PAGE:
When children are involved in a divorce case, things get more complicated. This is true whether or not the children are adopted. The parents and the courts will need to examine what is in the best interests of the children in terms of custody, visitation and child support after the divorce. If your children are adopted by one or both parents, find out how this may impact your divorce case in Orange County, California.
Does Custody Automatically Go to One Party?
No. As is the case in a typical divorce, both parents have a right to seek custody in a case involving adopted children. Just as adopting a child is an attempt to bring some measure of security, stability and peace into the child’s life, the courts in a divorce case will attempt to continue this peace by giving the child contact with both parents. The courts generally hold that this is what is best for children after a divorce or legal separation – unless there is a reason to deny custody to one parent, such as:
- Domestic violence
- Child neglect or abuse
- Child endangerment
- Child abduction
- Disobeying court orders
- A substance abuse disorder
Unless custody or visitation with one parent would endanger the child in some way, the courts will generally create a shared custody agreement. This is the case whether or not the child has been adopted. The California courts view adopted parents as the legal parents of the child. This means that they will be treated like any other parent in a California divorce case. Custody will not go to the child’s biological parent in a divorce after the child has been adopted, as the biological parent has given up all parental rights.
What Types of Different Custody Options Are Available for Adopted Children in California?
Regardless of the type of adoption involved in your divorce case – whether you and your spouse both adopted a child that was not biologically yours or a stepparent adopted a child that was the other spouse’s – the courts in California consider the adoptive parent the legal parent. This means that the case will proceed as any other child custody case.
First, the parents will have the opportunity to create their own parenting plan. If this doesn’t work, the courts will choose the custody option that is in the best interest of the adopted child. There are a variety of custody possibilities:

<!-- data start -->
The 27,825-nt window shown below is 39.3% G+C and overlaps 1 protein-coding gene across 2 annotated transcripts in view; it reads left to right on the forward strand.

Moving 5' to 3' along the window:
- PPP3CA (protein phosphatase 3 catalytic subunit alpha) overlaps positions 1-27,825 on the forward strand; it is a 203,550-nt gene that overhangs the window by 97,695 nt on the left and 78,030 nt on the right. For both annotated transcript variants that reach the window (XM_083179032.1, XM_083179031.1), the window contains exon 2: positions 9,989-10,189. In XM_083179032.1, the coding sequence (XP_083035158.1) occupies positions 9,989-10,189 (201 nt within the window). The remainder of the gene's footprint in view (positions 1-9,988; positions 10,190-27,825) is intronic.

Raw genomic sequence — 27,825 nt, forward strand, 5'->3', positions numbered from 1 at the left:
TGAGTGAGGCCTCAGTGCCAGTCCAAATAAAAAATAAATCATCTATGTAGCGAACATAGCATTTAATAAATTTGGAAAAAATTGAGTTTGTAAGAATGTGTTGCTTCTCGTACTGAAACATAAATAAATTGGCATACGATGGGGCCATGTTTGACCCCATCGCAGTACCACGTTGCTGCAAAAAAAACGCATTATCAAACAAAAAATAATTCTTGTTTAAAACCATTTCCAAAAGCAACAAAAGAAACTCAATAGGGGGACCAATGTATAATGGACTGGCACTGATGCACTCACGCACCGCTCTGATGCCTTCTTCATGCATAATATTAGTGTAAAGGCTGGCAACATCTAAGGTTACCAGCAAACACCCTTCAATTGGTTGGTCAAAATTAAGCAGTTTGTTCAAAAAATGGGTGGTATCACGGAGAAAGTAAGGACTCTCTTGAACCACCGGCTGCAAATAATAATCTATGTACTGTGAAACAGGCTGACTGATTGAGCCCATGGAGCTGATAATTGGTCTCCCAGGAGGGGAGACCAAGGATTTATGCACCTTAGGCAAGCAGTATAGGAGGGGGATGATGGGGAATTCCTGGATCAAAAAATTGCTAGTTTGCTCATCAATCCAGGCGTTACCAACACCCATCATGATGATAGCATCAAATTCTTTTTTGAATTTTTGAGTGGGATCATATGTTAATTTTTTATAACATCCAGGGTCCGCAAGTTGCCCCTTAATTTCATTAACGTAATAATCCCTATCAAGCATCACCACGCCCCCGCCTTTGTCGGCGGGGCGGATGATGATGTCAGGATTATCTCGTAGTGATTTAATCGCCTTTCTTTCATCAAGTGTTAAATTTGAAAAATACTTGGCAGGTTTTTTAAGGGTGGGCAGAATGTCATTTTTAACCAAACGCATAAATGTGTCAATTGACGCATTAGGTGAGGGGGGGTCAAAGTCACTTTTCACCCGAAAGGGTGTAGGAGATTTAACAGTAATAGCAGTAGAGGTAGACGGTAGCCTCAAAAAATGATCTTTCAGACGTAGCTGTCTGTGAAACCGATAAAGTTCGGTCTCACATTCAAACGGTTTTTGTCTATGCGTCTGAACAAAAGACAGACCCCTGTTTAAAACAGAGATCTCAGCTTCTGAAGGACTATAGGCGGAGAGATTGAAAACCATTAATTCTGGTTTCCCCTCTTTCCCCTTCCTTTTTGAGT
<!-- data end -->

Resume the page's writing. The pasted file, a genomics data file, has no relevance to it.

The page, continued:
- Physical vs. legal custody. Physical custody means having the child under your roof. Legal custody is the right to make important decisions on behalf of the child, such as medical care and religion. The courts can award both types of custody to one parent or both parents, or divide types of custody between two parents.
- Shared (joint) custody. Shared custody means that the adopted child will spend part of his or her time with one parent and part with the other parent. The exact time percentages will depend on the case. It may not be a 50/50 split if this is not practical or in the child’s best interest.
- Sole custody. Sole custody means that 100 percent of child custody goes to one legal parent. In this case – which is relatively uncommon in the California courts – the noncustodial parent may or may not have visitation rights.
Once a custody settlement or court-ordered custody agreement has been finalized, both parties must obey the order. It is possible, however, to request a child custody modification with a valid reason. If there is a substantial change in the child’s life, such as one adopted parent getting arrested, the other parent can seek a modification of the original custody order from the courts.
Contact Us to Learn More
If your divorce case in Orange County involves adopted children, contact the attorneys at Boyd Law for more information and legal counsel. Your case may have complications, such as a contested divorce where you and your ex-spouse cannot agree on child custody and must go to court. Our lawyers can help you work through your case to protect your rights and the best interests of your adopted children. Contact us today at (949) 753-1028 to learn more.